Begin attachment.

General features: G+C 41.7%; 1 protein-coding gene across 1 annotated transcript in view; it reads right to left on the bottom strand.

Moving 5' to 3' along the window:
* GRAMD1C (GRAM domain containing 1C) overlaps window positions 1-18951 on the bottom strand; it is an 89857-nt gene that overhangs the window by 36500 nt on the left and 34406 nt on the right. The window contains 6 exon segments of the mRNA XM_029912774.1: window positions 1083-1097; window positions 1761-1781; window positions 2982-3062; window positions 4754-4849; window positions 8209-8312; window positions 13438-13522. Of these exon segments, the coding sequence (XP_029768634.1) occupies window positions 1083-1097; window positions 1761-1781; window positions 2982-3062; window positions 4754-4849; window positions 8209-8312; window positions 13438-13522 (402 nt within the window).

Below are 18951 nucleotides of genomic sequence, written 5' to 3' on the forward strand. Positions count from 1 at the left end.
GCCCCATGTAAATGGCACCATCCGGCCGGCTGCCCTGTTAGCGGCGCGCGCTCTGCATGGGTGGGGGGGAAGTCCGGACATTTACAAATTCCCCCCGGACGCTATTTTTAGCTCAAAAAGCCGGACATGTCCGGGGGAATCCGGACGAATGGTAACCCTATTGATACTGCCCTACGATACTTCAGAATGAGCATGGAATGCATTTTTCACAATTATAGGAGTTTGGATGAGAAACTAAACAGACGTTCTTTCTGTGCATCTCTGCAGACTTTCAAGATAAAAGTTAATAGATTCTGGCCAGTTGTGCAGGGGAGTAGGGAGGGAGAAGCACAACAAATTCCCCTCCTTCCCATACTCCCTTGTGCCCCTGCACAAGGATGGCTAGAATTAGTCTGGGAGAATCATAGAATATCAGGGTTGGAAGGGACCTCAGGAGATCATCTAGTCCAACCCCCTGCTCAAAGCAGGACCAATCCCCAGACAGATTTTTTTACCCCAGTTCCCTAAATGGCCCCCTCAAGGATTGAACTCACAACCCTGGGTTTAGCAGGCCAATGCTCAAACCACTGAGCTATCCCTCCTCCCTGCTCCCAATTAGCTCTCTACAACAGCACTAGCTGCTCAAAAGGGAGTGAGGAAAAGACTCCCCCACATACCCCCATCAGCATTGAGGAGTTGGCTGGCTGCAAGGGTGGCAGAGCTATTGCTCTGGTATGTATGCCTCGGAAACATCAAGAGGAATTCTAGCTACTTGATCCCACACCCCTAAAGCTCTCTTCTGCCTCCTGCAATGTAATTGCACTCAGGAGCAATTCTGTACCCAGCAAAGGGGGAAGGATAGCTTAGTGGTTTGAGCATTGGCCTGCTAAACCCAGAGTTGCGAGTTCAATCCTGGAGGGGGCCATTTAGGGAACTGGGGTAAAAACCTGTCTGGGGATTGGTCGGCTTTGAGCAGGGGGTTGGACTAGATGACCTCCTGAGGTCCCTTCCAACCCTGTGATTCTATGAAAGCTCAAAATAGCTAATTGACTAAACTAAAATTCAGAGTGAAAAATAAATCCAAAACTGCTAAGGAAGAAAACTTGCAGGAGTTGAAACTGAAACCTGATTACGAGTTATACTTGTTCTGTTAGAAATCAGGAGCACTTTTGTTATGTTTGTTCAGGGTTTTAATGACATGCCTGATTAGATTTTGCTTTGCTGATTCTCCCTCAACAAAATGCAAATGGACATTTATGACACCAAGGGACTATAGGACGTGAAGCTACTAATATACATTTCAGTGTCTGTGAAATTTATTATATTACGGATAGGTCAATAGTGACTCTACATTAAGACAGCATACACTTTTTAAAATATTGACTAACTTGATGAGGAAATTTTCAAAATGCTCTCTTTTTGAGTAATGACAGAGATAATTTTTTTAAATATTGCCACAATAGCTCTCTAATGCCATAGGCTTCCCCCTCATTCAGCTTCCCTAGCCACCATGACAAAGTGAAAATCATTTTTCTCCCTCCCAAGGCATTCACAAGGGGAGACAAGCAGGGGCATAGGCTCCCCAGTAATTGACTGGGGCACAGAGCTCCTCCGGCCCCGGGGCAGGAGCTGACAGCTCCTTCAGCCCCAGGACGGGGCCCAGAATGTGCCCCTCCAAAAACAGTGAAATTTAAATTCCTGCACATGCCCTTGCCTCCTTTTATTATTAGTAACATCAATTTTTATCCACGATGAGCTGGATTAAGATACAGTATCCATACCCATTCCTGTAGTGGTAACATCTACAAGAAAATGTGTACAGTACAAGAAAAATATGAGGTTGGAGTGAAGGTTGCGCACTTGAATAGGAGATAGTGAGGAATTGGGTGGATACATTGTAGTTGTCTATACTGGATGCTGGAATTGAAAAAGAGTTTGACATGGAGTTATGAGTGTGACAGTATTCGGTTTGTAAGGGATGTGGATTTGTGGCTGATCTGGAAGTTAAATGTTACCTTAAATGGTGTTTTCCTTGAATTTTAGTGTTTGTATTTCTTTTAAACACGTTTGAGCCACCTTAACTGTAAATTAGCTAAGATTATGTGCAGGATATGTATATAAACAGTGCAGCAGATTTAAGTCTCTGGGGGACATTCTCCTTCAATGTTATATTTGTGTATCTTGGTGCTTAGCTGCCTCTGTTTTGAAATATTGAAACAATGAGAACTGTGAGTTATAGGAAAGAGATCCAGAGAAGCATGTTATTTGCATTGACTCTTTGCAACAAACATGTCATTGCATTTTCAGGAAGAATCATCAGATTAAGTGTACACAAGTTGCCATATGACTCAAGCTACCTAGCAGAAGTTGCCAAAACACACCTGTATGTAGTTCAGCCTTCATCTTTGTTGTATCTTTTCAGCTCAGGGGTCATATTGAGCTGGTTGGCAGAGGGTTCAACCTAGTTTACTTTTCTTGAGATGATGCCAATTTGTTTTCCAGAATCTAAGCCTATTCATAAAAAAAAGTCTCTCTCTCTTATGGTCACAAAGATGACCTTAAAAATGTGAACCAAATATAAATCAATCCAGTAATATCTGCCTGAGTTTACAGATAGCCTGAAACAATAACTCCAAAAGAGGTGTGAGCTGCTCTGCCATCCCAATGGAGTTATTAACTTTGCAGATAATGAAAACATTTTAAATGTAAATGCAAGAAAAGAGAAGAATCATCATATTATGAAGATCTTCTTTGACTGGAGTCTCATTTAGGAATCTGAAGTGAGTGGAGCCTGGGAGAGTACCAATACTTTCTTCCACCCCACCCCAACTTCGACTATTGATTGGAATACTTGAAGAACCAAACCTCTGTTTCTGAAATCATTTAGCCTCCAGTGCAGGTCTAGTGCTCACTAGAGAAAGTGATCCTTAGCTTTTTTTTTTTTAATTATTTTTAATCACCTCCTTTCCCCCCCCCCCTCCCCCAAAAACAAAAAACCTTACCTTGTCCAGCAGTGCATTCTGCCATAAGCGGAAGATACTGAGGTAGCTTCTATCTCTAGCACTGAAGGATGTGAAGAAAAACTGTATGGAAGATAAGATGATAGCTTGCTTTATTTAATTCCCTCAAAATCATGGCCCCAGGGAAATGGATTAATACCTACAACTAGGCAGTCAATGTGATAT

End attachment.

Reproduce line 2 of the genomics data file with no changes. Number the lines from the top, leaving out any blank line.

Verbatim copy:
Moving 5' to 3' along the window: